An agreement to protect an endangered fish that put a wedge between environmentalists and developers of Mazda Toyota Manufacturing U.S.A. (MTMUS) was reached on Thursday.
In a statement, the Center for Biological Diversity and Tennessee Riverkeeper said $6 million will be used to shore up protections for the critically endangered spring pygmy sunfish.
According to the Riverkeeper, $2 million will be used immediately for “habitat restoration and monitoring in the Beaverdam Spring and Creek watershed.”
MTMUS will set aside the remaining $4 million as a “restricted endowment” for “future conservation” efforts, which include “habitat restoration, captive propagation, genetic studies and reintroduction efforts.”
“Environmental sustainability and the conservation of natural habitat is a global priority for both Mazda and Toyota,” said Mark Brazeal, Vice President of Administration, MTMUS. “We are pleased that this effort to protect the sunfish and its habitat further demonstrates our commitment to protecting biodiversity, particularly regarding threatened and endangered species. We will continue to work with the conservation groups and environmental experts to develop our plant site sustainably.”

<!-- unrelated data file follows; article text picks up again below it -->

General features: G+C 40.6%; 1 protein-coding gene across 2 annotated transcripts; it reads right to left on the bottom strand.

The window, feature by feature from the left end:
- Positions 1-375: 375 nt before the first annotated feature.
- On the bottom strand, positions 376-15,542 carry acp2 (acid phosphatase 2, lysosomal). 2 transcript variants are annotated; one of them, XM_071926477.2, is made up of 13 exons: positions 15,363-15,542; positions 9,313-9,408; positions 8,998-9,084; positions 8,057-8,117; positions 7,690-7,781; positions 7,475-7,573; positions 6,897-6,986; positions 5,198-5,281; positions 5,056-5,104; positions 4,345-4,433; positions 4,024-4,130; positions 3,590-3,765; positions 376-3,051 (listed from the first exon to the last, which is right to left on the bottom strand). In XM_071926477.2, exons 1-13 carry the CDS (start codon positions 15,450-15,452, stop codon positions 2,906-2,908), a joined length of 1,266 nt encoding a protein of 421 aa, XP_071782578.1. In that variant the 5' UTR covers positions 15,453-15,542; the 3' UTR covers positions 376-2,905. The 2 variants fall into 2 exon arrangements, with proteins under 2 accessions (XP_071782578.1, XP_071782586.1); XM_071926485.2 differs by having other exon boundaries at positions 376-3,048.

The agreement was made in order to stave off legal challenges from the environmental groups and allow the production of the manufacturing plant to move forward.
The City of Huntsville issued a statement on Thursday and said they are “pleased” an agreement was reached to proceed with MTMUS.
“We believe that with a focus on preservation of a habitat area, the Spring Pygmy Sunfish will continue thrive and increase in population such that new habitat areas can be established similar to the recently announced Blackwell Swamp population located within the National Wheeler Wildlife Refuge,” the city said in a statement.
“With this collaborative effort by multiple organizations, the future for the Spring Pygmy Sunfish will be stable and possibly no longer be threatened. Thanks to partners at Mazda and Toyota, there will be dedicated funding to continue this effort to ensure this pristine environment may exist for generations to come.”
Riverkeeper added that the conservation groups involved in the agreement “will not receive any monetary benefit from the agreement.”